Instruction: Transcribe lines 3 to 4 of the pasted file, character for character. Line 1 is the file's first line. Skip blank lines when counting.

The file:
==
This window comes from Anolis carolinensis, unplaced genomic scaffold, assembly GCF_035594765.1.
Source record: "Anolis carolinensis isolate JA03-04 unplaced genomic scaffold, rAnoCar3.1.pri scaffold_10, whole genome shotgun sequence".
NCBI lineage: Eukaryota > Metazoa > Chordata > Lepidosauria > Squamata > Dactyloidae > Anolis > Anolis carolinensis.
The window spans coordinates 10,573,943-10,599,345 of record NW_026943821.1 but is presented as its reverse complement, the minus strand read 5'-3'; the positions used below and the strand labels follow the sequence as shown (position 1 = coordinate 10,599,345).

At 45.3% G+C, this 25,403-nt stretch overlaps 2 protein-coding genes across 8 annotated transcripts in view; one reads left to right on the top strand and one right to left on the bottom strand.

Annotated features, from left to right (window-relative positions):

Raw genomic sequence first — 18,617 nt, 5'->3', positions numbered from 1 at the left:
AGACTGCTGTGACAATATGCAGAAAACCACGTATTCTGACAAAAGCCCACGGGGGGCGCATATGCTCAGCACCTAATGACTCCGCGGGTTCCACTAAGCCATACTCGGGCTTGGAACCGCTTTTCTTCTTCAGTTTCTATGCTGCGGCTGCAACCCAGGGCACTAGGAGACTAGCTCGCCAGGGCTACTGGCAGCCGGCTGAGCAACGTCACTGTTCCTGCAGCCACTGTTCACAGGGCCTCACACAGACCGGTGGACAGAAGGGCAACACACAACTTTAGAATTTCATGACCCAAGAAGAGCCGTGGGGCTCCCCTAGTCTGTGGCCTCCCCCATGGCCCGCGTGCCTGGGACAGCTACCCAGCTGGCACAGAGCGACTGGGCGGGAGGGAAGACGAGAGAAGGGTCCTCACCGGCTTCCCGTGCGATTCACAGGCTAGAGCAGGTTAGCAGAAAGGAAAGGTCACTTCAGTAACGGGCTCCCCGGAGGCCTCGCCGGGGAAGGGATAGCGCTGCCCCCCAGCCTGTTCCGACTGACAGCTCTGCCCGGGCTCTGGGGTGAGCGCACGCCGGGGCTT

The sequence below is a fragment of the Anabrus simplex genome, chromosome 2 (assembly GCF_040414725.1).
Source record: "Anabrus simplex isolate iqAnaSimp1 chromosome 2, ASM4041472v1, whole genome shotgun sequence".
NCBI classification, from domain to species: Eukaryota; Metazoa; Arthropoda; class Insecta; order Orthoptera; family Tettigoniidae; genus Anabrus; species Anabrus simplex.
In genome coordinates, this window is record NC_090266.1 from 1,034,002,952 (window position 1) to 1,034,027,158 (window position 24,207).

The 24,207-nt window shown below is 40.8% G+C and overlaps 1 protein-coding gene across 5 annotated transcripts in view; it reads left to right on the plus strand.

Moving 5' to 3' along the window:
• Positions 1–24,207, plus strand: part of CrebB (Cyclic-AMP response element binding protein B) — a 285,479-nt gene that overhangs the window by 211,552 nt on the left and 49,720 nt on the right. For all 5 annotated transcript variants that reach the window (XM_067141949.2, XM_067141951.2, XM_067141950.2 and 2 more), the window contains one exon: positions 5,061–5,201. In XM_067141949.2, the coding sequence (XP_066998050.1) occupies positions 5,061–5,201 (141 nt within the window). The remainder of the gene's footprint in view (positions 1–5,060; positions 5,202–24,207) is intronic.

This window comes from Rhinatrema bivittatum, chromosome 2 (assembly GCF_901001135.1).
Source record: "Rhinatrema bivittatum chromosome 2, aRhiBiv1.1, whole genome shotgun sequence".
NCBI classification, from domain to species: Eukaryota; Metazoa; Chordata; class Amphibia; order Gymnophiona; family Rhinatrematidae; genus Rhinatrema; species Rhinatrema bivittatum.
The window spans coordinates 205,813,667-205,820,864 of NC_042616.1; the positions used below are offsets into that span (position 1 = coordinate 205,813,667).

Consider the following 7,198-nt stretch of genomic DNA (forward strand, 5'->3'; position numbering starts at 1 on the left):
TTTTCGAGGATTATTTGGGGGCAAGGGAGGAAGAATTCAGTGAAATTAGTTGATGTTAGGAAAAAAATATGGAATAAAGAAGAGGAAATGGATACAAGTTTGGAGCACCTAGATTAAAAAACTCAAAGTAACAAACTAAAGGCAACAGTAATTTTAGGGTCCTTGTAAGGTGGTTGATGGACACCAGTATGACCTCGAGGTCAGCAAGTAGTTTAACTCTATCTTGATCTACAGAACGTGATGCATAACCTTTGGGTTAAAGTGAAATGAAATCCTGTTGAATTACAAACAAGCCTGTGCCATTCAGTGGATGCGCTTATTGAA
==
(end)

NCBI lineage: Eukaryota > Metazoa > Chordata > Lepidosauria > Squamata > Dactyloidae > Anolis > Anolis carolinensis.
The window spans coordinates 10,573,943-10,599,345 of record NW_026943821.1 but is presented as its reverse complement, the minus strand read 5'-3'; the positions used below and the strand labels follow the sequence as shown (position 1 = coordinate 10,599,345).